Ink is supplied to the firing chamber 101 via an opening 107 commonly called an ink feed channel. This ink is supplied to the ink feed channel 107 from a much larger ink reservoir (not shown) by way of an ink plenum formed by the space between the orifice plate and the substrate, external to the firing chambers, and common to all firing chambers in a group.
Once the ink is in the firing chamber 101, it remains there until it is rapidly heated to boiling by the heater resistor 109. Conventionally, the heater resistor 109 is a thin film resistance structure disposed on the surface of a silicon substrate 113 and connected to electronic circuitry of the printer by way of conductors disposed on the substrate 113. Printheads having increased complexity typically have some portion of the electronic circuitry constructed in integrated circuit form on the silicon substrate 113. Various layers of protection such as passivation layers and cavitation barrier layers may further cover the heater resistor 109 to protect it from corrosive and abrasive characteristics of the ink. Thus, in this exemplary embodiment, the ink firing chamber 101 is bounded on one side by the silicon substrate 113 with its heater resistor 109 and other layers, and bounded on the other side by the orifice plate 111 with its attendant orifice 103. The other sides of the firing chamber 101, indicated generally as side 117 in FIG. 1, and the ink feed channel 107 are defined by a polymer barrier layer 115. This barrier layer is preferably made of an organic polymer plastic which is substantially inert to the corrosive action of ink and is conventionally deposited upon substrate 113 and its various protective layers and is subsequently photolithographically defined into desired geometric shapes and etched. Polymers suitable for the purpose of forming a barrier layer 115 include products sold under the names Parad, Vacrel, and Riston by E. I. DuPont De Nemours and Company of Wilmington, Del. Such materials can withstand temperatures as high as 300 degrees C. and have good adhesive properties for holding the orifice plate of the printhead in position.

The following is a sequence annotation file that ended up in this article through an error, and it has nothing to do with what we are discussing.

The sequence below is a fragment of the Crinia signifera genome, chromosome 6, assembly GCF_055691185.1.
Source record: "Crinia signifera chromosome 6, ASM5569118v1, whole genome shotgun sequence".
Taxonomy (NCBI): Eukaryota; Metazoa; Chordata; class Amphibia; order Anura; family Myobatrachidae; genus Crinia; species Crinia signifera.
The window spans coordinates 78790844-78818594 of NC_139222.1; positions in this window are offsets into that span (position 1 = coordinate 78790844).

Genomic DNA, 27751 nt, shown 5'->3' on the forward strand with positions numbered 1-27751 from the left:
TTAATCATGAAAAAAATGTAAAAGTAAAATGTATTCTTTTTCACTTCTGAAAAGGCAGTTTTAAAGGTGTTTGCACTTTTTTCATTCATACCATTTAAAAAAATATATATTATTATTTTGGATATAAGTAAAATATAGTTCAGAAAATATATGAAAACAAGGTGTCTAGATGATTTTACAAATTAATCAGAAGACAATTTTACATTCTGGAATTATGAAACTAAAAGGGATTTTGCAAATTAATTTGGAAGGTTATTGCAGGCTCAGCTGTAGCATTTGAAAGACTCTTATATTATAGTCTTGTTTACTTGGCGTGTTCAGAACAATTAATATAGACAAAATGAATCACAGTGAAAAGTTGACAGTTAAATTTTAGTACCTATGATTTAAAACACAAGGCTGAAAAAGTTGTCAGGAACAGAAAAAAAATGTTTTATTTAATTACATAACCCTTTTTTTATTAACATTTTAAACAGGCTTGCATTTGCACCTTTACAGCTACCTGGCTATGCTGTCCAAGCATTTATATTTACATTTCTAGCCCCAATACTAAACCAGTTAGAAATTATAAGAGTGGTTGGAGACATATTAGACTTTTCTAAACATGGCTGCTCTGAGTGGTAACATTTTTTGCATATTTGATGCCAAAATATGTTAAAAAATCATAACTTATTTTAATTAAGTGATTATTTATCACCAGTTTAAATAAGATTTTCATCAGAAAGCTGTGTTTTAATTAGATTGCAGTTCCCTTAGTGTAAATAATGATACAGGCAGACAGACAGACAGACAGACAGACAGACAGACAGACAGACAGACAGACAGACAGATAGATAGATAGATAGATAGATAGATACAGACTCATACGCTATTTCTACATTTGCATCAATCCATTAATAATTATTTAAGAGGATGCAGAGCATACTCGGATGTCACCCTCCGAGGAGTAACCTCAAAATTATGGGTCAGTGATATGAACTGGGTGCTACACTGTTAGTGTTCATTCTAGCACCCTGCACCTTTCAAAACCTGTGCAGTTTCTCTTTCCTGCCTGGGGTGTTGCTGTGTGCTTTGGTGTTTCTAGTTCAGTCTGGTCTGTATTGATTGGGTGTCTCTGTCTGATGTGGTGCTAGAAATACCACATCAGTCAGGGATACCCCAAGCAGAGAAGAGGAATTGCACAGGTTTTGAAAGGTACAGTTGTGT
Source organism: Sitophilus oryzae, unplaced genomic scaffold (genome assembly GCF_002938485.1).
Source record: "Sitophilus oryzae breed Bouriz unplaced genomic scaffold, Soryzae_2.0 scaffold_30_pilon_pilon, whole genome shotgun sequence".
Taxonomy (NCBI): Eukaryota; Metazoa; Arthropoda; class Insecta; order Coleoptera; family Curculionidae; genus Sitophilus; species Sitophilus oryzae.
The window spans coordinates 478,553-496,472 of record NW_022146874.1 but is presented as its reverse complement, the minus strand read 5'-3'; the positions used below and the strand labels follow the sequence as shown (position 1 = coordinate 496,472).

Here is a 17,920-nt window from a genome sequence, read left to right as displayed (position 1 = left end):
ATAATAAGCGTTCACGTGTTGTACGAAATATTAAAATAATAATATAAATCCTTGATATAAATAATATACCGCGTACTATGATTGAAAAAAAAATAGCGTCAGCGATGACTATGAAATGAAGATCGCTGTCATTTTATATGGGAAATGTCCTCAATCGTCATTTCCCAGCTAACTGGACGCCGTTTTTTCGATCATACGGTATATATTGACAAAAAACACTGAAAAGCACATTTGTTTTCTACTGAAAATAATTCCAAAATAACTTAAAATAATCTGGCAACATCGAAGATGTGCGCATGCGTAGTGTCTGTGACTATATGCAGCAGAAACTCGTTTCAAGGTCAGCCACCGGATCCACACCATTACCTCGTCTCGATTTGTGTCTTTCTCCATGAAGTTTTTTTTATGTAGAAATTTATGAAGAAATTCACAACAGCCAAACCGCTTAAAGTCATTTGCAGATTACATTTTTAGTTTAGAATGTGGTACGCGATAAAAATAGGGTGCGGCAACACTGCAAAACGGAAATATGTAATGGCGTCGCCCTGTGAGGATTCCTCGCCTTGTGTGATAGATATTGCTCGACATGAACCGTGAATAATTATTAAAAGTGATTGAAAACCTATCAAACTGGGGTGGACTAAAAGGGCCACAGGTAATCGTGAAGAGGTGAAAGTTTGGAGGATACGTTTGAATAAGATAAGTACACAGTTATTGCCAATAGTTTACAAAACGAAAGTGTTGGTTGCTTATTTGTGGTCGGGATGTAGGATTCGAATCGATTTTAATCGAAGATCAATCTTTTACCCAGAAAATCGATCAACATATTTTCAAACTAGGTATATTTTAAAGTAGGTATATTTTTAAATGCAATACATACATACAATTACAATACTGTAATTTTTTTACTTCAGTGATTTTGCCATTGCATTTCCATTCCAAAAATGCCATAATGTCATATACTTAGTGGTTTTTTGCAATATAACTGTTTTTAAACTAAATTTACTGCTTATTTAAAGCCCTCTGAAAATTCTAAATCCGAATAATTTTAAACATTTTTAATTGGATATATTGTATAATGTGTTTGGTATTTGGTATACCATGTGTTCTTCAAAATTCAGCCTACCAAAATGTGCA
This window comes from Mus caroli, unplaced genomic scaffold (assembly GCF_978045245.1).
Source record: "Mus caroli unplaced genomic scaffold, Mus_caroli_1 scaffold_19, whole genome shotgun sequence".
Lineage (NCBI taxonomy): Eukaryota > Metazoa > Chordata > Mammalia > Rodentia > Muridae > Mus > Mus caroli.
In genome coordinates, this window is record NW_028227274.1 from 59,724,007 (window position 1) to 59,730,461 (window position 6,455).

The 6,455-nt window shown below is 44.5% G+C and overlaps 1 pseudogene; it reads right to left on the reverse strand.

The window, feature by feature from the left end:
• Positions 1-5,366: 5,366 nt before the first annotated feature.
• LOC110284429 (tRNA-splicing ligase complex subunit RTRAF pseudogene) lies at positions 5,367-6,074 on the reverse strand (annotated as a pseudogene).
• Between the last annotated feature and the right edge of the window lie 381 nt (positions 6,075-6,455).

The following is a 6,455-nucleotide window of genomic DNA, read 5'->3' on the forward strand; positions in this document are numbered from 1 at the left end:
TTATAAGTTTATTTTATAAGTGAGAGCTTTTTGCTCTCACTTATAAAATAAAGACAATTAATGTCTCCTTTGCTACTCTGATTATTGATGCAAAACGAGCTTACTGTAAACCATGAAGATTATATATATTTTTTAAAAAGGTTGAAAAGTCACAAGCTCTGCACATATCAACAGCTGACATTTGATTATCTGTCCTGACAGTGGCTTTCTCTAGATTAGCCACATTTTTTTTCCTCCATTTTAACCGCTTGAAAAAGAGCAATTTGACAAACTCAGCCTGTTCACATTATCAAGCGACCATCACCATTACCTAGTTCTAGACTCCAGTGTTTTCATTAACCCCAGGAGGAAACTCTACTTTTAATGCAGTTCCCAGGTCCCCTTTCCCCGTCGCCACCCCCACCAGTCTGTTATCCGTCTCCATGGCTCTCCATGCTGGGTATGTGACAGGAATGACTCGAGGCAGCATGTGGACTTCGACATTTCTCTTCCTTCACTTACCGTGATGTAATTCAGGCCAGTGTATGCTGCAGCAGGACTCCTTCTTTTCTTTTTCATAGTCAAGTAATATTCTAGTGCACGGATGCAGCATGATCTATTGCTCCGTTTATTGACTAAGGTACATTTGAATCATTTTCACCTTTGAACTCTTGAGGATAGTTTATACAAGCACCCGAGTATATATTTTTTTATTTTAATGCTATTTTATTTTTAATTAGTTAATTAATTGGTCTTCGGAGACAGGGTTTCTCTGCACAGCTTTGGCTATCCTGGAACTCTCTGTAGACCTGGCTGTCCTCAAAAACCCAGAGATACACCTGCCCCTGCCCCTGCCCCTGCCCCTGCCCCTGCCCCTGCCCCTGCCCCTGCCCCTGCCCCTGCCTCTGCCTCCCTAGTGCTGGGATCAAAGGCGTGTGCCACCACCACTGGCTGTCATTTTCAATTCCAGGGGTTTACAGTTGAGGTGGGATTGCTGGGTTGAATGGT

In the exemplary printhead of FIG. 1, the orifice plate 111 is secured to the silicon substrate 113 by the barrier layer 1 15. Typically the orifice plate 111 can be constructed of nickel, or similar material, with a plating of gold to resist the corrosive effects of the ink, or fabricated of Kapton (™) using laser ablation to define the nozzle orifices. In order to damp the flow of ink from the ink source, the ink feed channel 107 at the entrance to the chamber is constricted at pinch point 121 to form an entrance channel of decreasing channel width. The pinch point is a constriction at the entrance of the resistor firing chamber, between the resistor and the channel.
This invention is useful in reducing damage to resistors caused by the expulsion of ink droplets during printing. This is a more significant problem for high-drop-weight printheads relative to the resistor layer thickness, e.g., in this exemplary embodiment for a tantalum resistor layer thickness of 6000 Angstroms, printheads which are designed to produce droplets of at least 8 nanograms (ng). Of course, if the tantalum layer thickness is reduced, the drop weight considered to be high would also be reduced.
Techniques for providing a printhead for producing high drop weights are well known in the art, and include larger orifice sizing, and scaling of elements of the ink drop generator to produce the larger droplets. The printhead illustrated in FIG. 1 is adapted for producing droplets of high drop weight, and at a relatively high firing frequency, in this example 36 Khz. For this exemplary embodiment, the orifice 103 has a nominal entrance bore diameter of 52 microns and a nominal exit bore diameter of about 22 microns. The resistor has a nominal size of 28 microns by 28 microns. The firing chamber has a nominal size of about 32 microns by 32 microns at the widest points.